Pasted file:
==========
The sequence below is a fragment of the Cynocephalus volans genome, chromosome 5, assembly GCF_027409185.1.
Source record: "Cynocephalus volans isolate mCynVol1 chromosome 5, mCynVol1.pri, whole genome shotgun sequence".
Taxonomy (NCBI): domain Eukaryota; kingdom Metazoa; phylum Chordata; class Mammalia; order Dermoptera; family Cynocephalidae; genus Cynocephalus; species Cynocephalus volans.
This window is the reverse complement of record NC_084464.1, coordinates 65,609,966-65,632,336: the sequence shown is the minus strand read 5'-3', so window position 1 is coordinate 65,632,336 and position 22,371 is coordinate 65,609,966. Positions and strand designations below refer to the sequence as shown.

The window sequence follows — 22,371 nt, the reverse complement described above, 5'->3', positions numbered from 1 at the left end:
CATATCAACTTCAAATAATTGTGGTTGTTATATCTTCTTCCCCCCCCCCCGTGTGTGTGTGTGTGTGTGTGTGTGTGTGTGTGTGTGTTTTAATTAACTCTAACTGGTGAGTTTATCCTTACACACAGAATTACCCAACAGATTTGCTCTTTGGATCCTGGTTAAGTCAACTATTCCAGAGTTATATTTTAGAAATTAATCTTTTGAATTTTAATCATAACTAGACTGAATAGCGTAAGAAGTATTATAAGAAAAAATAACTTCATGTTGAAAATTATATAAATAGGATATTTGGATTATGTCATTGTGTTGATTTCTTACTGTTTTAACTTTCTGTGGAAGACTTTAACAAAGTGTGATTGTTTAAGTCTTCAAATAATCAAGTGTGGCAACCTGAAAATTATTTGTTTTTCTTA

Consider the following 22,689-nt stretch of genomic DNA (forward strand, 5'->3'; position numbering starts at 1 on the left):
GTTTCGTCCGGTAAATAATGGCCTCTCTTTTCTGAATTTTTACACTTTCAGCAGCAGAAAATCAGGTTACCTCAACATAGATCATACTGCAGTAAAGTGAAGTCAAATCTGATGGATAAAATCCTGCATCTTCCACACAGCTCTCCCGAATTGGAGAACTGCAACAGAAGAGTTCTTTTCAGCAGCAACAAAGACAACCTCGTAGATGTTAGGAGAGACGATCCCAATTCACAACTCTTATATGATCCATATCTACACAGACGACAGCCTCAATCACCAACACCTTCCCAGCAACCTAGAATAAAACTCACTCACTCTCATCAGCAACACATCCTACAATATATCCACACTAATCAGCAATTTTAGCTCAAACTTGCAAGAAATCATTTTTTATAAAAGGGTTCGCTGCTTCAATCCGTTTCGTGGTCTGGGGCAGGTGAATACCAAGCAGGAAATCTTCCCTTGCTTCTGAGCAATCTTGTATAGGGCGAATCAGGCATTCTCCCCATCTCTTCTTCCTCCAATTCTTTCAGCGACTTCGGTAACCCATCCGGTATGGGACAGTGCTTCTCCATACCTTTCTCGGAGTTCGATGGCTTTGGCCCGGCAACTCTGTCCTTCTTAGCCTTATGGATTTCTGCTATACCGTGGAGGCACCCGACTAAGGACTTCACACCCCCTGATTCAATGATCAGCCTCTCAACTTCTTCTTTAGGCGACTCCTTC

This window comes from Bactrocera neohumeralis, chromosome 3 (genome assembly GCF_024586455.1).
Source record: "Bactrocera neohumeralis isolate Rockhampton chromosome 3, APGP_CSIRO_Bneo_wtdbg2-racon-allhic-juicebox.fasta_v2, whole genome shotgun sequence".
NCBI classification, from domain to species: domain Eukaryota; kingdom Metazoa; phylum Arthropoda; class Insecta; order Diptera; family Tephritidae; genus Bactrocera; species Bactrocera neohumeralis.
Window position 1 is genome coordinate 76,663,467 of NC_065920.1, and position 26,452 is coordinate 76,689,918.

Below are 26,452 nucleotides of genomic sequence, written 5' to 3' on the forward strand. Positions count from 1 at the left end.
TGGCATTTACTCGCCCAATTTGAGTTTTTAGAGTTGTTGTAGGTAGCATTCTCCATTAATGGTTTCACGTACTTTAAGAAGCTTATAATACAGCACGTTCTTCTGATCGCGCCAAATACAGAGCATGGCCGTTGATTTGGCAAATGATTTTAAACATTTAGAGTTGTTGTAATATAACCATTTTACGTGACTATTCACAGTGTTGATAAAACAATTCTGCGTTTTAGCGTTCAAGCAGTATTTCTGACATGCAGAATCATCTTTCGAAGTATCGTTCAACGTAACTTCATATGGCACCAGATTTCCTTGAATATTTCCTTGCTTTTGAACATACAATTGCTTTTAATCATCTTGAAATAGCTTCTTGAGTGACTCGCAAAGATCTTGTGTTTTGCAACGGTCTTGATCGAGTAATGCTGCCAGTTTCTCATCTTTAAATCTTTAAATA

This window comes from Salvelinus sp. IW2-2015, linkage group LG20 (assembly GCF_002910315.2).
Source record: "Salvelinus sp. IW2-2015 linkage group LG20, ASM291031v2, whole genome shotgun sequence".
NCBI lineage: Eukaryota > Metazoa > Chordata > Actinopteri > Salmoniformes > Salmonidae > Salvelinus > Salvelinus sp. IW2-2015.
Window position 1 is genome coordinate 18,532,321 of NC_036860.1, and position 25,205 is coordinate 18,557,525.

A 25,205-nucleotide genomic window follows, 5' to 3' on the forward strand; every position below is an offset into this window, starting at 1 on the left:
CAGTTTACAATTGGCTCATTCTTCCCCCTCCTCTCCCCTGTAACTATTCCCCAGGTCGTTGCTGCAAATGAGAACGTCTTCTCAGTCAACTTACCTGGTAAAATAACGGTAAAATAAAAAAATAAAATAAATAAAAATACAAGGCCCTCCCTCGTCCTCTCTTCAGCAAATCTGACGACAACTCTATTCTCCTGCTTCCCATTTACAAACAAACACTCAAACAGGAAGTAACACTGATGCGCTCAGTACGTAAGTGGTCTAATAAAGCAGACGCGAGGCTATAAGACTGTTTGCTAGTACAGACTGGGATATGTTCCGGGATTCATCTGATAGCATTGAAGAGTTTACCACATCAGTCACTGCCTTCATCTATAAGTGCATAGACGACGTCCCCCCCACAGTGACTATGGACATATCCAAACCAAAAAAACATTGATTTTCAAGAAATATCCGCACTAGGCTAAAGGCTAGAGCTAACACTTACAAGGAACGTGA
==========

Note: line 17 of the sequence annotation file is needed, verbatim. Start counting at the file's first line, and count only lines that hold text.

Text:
NCBI lineage: Eukaryota > Metazoa > Chordata > Actinopteri > Salmoniformes > Salmonidae > Salvelinus > Salvelinus sp. IW2-2015.